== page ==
Finding myself with a little bit of free time, I made plans for an impromptu camping trip to the Olympic Mountains over Sunday and Monday with my dad and brother-in-law Mike. While just getting out and camping was a big part of the draw, the river flowing through the valley is what really had me interested. Especially since my last attempt at getting in some mountain stream fishing had failed so miserably.
Due to some prior obligations on Sunday, we got out of Gig Harbor later than I would have liked and didn't end up getting up to the campground till late-afternoon. After quickly setting up camp, Mike and I headed out to try some fishing. I had heard tell of some large rainbows, cutthroat in this drainage, as well as the off chance of running across a bull trout or two as such I rigged us up with some flies that have treated me well on Olympic Mountain streams before. I was using a small streamer, while Mike put on a Jumbo John.
We first tried out some pocket water downstream of our campsite, but had no luck. I knew of a couple of great looking holes upstream of the campground though and decided that we should head up there. I found a small gravel bar on the edge of some fast deep water and started fishing with a standard downstream swing, which I have found Olympic rainbows to be very receptive of in the past. On my second cast into the hole my line stopped mid swing and I instinctively set the hook. The second that I did so, I knew that I had a good fish on as my 6wt doubled over and line started peeling off of my reel. This was a down and dogged battle, with lots of head shakes and a few strong runs but no jumps. Not very typical for a rainbow trout...
As soon as I got the fish close I saw that I wasn't hooked up with a rainbow, but instead there was a huge bull trout on the end of my line. I was shocked but extremely excited, as bull trout were the only native species of salmonid that I have not caught in Washington state. Over the past five years I have made number of trips up to the Skagit River system, which is noted for its healthy population of these fish. However had never had any luck and here while fishing for rainbow trout I finally caught one. Thankfully Mike was right there to assist with netting the bull and snapping a few photos.
The big bull trout
This was one heck of a big bull too. The basket of my net is 16" and this fish a half a net length on that, pegging it in at right around 24".
Another shot of the bull showing off his spots and colors a little better
From here we head downstream a little ways to a pool with a couple of downed old growth trees across it. At the head of the pool right under the logs I caught a small white fish, which I quickly released. Mike took a great looking seem near the base of the pool and after a couple of dozen casts he got a perfect drift and a fish came out from under the logs and grabbed his fly. As Mike brought the fish in I the colors showed that it was a decent little bull trout at about 14". Unfortunately as I went to net if for him it made one last bid for freedom and the barbless hook popped loose.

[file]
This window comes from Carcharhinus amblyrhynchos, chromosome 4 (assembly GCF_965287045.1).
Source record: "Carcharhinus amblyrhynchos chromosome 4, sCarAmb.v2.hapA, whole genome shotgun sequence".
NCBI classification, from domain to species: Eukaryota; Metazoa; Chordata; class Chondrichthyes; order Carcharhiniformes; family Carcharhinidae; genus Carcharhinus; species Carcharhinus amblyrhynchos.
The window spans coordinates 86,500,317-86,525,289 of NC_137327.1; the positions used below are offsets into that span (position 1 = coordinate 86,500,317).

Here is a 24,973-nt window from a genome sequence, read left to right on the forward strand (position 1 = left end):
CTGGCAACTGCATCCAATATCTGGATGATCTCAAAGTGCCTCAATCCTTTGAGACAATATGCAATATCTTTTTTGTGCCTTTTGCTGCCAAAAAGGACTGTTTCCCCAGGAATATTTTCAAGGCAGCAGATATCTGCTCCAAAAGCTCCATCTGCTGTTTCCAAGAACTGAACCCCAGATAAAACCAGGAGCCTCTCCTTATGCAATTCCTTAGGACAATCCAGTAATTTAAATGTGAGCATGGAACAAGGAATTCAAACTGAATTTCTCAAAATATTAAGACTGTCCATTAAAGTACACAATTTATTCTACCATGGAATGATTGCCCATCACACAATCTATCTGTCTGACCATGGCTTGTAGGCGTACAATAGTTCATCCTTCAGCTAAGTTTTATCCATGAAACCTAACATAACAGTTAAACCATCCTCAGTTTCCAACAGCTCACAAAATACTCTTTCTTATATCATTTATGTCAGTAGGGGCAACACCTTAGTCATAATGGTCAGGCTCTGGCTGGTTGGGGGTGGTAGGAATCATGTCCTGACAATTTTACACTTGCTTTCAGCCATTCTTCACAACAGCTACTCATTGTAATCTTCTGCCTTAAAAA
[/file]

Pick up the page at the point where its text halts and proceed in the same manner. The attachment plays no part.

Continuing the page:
Mike fishing the pool along the log.
After hooking up with the little bull trout Mike decided to head back to camp, while I decided to head even further upstream and try out some new water. I covered a good half mile of river before finding a great looking pool. However after about a half an hour of fishing I only had one take so I decided to work my way back downstream.
Some good looking but fruitless water
A little ways downstream in another good looking pool I was swinging my fly through the middle pool while I finally got another fish. My fly had completed its swing and I let it sit in the current for about 30 seconds before stripping it in. One the second strip the fish grabbed my fly and when I brought it in I saw that I had another slightly larger whitefish.
With the light failing at this point I called it quits for the day with plans to explore some promising looking water downstream in the morning.
The next morning I woke up at the crack of dawn to a drizzily fog and made my way down river. This pool was only fishable from the far bank, so I crossed the river then brush whacked through the old growth forest until I emerged on the gravel bar at the pool. This was a classic Olympic Peninsula run, which looked like it should hold some steelhead if only they were still in this river. There was a deep slot on the far bank with some nice large boulders here or there. Over the last few seasons I have found a great technique for rainbows in this type of water, where I cast upstream and high-stick nymph the first part. As the line gets below me I though, toss a big upstream mend in the line and then allow the fly to swing across the deep slot until it gets below me. The strike can come at any part of this drift and by including the high-stick method it ensures that your fly is down on the bottom where it needs to be as the swing begins.
Good looking rainbow water
I don't know what was going on in this pool. Every three or four casts I would feel a tug from a fish, but just couldn't hook up with anything. I covered the pool twice using two different flies, but even with one fish that hit so hard it almost yanked the rod out of my hand I couldn't get the hook to stick in anything. After this I headed down even further to a similar pool where the same thing seemed to be happening. I did get a few fish to hold on a little longer including a 16" to 18" rainbow or cutthroat, but they all still managed to shake loose before I got them in. This was the last pool that I had time for though and I was sure glad that Sunday had been such an amazing day because Monday was sure a bust.